Adrenalin is felt in the body at once - it makes your heart beat faster, the breathing more shallow, may be you feel tingling in fingers or face, your mouth gets dry and you may feel nausea. This is not a problem over a short period of time, but if it continues, nor-adrenalin will affect the secretion of pro and anti-inflammatory cytokines [3] over time stress will lead to chronic low-grade inflammation [4]. TGF-beta 1 is one of the cytokines that are released, I will return to TGF beta 1 later in this thesis, because of the link to the connective tissue.

Furthermore, the adrenals release cortisol. Cortisol is not dangerous over a short period of time, but sustained cortisol release will a?ect the hippocampus area in the brain. The consequences are so severe that center on the developing child, calls it toxic brain [5]. Uncontrollable stress has been recognized to influence the hippocampus at various levels, structurally, human and animal studies have shown that stress changes neuronal morphology, suppresses neuronal proliferation, and reduces hippocampal volume [6].

Furthermore sympathetic activation over time will reduce the blood supply to the frontal lobes and the bowel. The hippocampal atrophy and the reduced blood flow to the frontal lobes can explain the changes in emotional regulation, concentration, and executive functions. The sympathetic nervous system a?ecting blood flow to the bowel can also be part of the explanation regarding bowel problems [7].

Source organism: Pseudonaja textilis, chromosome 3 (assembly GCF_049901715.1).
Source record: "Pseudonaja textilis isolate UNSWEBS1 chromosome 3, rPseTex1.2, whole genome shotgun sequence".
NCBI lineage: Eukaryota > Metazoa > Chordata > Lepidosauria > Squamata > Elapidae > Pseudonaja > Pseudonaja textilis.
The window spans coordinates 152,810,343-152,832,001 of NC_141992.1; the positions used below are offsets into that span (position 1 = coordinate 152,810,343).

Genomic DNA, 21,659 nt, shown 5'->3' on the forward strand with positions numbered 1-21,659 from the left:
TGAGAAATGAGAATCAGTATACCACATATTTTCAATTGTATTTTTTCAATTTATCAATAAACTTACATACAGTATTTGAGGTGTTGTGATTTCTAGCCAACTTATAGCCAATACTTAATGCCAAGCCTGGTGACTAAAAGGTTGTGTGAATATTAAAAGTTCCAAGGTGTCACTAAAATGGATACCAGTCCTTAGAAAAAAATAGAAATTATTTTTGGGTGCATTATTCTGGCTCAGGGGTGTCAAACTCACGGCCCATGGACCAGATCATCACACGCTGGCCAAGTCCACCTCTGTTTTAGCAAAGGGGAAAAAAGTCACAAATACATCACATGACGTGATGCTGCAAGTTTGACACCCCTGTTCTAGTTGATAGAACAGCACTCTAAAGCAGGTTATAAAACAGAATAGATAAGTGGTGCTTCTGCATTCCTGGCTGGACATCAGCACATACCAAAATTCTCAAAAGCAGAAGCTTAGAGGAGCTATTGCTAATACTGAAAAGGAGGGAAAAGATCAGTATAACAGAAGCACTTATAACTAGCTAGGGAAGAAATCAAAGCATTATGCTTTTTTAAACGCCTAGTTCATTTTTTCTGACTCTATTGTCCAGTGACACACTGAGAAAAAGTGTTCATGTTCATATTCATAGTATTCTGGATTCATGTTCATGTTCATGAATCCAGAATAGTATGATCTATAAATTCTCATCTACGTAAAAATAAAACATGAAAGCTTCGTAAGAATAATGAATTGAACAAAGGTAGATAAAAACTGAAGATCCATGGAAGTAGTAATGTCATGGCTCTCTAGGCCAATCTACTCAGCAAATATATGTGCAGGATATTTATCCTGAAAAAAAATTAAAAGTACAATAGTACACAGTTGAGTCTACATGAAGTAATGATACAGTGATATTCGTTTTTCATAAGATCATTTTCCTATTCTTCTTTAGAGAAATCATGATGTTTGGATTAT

As a physiotherapist, I also hear a lot about headaches and muscular skeletal pain. Some of this can be explained by the startle response. In 2017 Dr. Alfven [8] published research regarding the startle response in children with chronic stress-induced recurrent muscle pain (He concluded that).

For the first time in children with recurrent psychosomatic pain, increased resting activity, and potentiated startle response were demonstrated in the muscles involved in the stress tender point pattern [8]. The tender points in the muscles responsible for the startle reaction could explain headache and other musculoskeletal problems. The children and adolescents i see also tell me about feeling stiff in the muscles - something many adults also describe when their sympathetic nervous system is overloaded.

There is no evidence-based link between “Stress and feeling stiff”, but a possible pathway could be looking into one of the cytokines that are released - TGF Beta 1. Before describing the possible pathway, it’s important to understand the physiology and function of the loose connective tissue. The terminology regarding fascia and loose connective tissue is still under debate and has been discussed in the last 12 years which is a very unsatisfactory situation. The Fascia research Society tried to define fascia in 2015 [9].